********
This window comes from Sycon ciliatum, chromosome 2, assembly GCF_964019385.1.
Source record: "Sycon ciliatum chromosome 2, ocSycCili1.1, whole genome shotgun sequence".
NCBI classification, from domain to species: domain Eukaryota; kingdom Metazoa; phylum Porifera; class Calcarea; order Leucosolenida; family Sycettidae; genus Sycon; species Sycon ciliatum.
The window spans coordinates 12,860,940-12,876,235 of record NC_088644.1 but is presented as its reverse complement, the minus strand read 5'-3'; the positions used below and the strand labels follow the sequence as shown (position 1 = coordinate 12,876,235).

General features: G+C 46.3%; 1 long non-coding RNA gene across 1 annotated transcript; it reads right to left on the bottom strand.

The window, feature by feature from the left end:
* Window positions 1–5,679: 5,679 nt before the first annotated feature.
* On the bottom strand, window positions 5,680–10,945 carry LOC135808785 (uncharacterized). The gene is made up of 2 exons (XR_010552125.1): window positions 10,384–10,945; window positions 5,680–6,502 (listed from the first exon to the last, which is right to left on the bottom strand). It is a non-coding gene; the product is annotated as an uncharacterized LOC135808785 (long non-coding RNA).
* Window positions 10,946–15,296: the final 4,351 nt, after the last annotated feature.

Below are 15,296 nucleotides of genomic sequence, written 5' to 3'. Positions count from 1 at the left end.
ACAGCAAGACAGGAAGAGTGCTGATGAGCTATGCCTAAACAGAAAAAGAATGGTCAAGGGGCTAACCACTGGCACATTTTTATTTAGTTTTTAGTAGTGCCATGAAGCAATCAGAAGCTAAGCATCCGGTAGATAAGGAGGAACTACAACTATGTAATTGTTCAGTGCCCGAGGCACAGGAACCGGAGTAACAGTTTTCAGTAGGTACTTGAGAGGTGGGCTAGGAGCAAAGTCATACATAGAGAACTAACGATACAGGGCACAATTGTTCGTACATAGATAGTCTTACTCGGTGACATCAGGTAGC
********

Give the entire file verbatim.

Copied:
This window comes from Sycon ciliatum, chromosome 2, assembly GCF_964019385.1.
Source record: "Sycon ciliatum chromosome 2, ocSycCili1.1, whole genome shotgun sequence".
NCBI classification, from domain to species: domain Eukaryota; kingdom Metazoa; phylum Porifera; class Calcarea; order Leucosolenida; family Sycettidae; genus Sycon; species Sycon ciliatum.
The window spans coordinates 12,860,940-12,876,235 of record NC_088644.1 but is presented as its reverse complement, the minus strand read 5'-3'; the positions used below and the strand labels follow the sequence as shown (position 1 = coordinate 12,876,235).

General features: G+C 46.3%; 1 long non-coding RNA gene across 1 annotated transcript; it reads right to left on the bottom strand.

The window, feature by feature from the left end:
* Window positions 1–5,679: 5,679 nt before the first annotated feature.
* On the bottom strand, window positions 5,680–10,945 carry LOC135808785 (uncharacterized). The gene is made up of 2 exons (XR_010552125.1): window positions 10,384–10,945; window positions 5,680–6,502 (listed from the first exon to the last, which is right to left on the bottom strand). It is a non-coding gene; the product is annotated as an uncharacterized LOC135808785 (long non-coding RNA).
* Window positions 10,946–15,296: the final 4,351 nt, after the last annotated feature.

Below are 15,296 nucleotides of genomic sequence, written 5' to 3'. Positions count from 1 at the left end.
ACAGCAAGACAGGAAGAGTGCTGATGAGCTATGCCTAAACAGAAAAAGAATGGTCAAGGGGCTAACCACTGGCACATTTTTATTTAGTTTTTAGTAGTGCCATGAAGCAATCAGAAGCTAAGCATCCGGTAGATAAGGAGGAACTACAACTATGTAATTGTTCAGTGCCCGAGGCACAGGAACCGGAGTAACAGTTTTCAGTAGGTACTTGAGAGGTGGGCTAGGAGCAAAGTCATACATAGAGAACTAACGATACAGGGCACAATTGTTCGTACATAGATAGTCTTACTCGGTGACATCAGGTAGC